The people dying are moms and dads, kids and teenagers, nerdy, quiet boys and girls. This movement is showing what wholeness looks like and demanding a whole and uncompromised justice.
“Black Lives Matter” is the rallying cry protesting the escalating deaths of innocent black people at the hands of police and other authorities in the United States. Those three words are radical: They get at the root of what blacks and other Americans standing up for justice believe we must assert, unequivocally, every day.
We are embodying something different in this movement. It is worth celebrating what is new in how we are living the movement today.
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Our generation’s grief is closer to the surface than ever before as we experience—by means of simultaneous spiritual and technological awakening—what it feels like to be collectively aware of oppression on a national scale. We feel the desperate speed with which injustice falls on us, and hold each other through it in physical and virtual spaces. But it doesn’t just feel like we’re being slaughtered—we have the texts, records, reports, and videos to document the rhythm of modern violence.
We are learning to dance. To grieve collectively, online and in person, to grieve marching and blockading and healing, to grieve in motion.
The “who” matters. The black people who are dying in this racial conflict are not esteemed movement leaders, strategists, voices of dissent, people choosing to practice radical economics, or armed militia. They’re daughters and fathers focused on survival, asking for help, on their way to or from work. Nerdy, quiet boys and girls. Teenagers and children in or near their homes. They’re people who fall outside a guilty or innocent paradigm. Any of us, or our family members, on any given day, could be these people.
Those who have responded don’t fit the traditional mold of leadership either. That relatively young people are leading this movement shouldn’t be a surprise; each generation rolls up like a wave that has never faced the sand and transforms the shoreline. (It is thrilling, I’ll admit, to see mature organizers stepping aside, but still playing the roles of mentor and cheerleader.)
The people showing up to lead this movement are young, and they are black, queer, trans, disabled, poor, middle-class, students. And they’re bringing their whole selves—all of their converging identities—to the movement. To have multiple oppressed identities in this country used to mean learning to create an internal hierarchy where identities vied for the need to be witnessed and loved by the community. Many of us have studied how, in previous movements for liberation in the United States, gender, sexuality, class, ability, and other core aspects of ourselves were routinely diminished, considered controversial distractions when raised.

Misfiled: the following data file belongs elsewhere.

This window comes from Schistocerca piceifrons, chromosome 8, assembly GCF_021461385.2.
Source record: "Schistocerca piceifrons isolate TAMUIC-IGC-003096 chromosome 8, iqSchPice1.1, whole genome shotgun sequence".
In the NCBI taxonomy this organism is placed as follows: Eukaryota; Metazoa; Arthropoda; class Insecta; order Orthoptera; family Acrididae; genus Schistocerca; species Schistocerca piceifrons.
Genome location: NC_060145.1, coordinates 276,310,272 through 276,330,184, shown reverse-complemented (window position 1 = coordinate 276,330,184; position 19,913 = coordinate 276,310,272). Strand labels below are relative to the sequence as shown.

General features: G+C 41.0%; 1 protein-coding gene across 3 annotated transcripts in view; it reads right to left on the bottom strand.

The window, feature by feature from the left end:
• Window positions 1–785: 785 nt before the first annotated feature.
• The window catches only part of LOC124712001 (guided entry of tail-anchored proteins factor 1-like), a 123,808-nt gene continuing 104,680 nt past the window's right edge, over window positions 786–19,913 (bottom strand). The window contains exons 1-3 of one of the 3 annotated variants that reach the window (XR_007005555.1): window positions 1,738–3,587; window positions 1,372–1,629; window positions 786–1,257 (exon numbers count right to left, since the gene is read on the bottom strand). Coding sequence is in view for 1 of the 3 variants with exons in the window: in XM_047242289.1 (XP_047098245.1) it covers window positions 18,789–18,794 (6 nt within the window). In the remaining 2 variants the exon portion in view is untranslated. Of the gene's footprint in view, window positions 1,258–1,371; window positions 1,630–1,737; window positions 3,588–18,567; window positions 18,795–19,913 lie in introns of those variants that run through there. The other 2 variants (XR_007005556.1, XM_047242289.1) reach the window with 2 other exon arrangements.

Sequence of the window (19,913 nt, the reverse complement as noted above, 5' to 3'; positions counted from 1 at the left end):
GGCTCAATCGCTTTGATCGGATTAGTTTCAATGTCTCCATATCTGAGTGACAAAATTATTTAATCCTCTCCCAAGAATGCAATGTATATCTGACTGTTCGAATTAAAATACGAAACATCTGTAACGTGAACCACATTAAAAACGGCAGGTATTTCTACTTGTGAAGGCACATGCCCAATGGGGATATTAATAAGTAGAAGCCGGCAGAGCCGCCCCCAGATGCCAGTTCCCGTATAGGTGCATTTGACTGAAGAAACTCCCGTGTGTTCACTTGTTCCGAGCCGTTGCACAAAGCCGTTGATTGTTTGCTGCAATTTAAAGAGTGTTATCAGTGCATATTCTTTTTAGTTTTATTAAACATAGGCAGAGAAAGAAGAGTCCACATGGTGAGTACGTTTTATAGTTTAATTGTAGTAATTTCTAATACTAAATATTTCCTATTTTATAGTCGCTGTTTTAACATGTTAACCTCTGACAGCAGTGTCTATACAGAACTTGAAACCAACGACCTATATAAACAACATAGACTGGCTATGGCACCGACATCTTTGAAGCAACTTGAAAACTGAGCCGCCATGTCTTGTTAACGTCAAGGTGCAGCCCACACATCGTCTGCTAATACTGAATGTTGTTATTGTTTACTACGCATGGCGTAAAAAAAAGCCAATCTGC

Now, love is the language of the movement—self-love, and loving the wholeness of our comrades. We have been in real struggles, internally and with each other, learning how to bring our whole selves into political conversation.
All black lives matter, every single one. And that truth necessitates a society in which all lives matter: queer, trans, disabled, multiracial, elder, writers, artists, teachers, healers, workers, parents. All of them.
Those who are shaping this movement have in common a practice of saying “yes” to being many things. Yes, we are black, we are queer, we are lovers, we are mamas and daddies and aunties and uncles, we are Asian, we are disabled, we are transgender, we are allies, we are white, we are unlearning and unteaching racism, we are listening, we are transient, we are Arab, we are indigenous, we are immigrant, we are persecuted, we are dying too, we are with you, we are you.
This movement isn’t asking for inclusion—it is showing what wholeness looks like and demanding a whole and uncompromised justice. There is a saying that you have to love yourself first, before others will see how lovable you are. Yes, look at us. We are irresistible.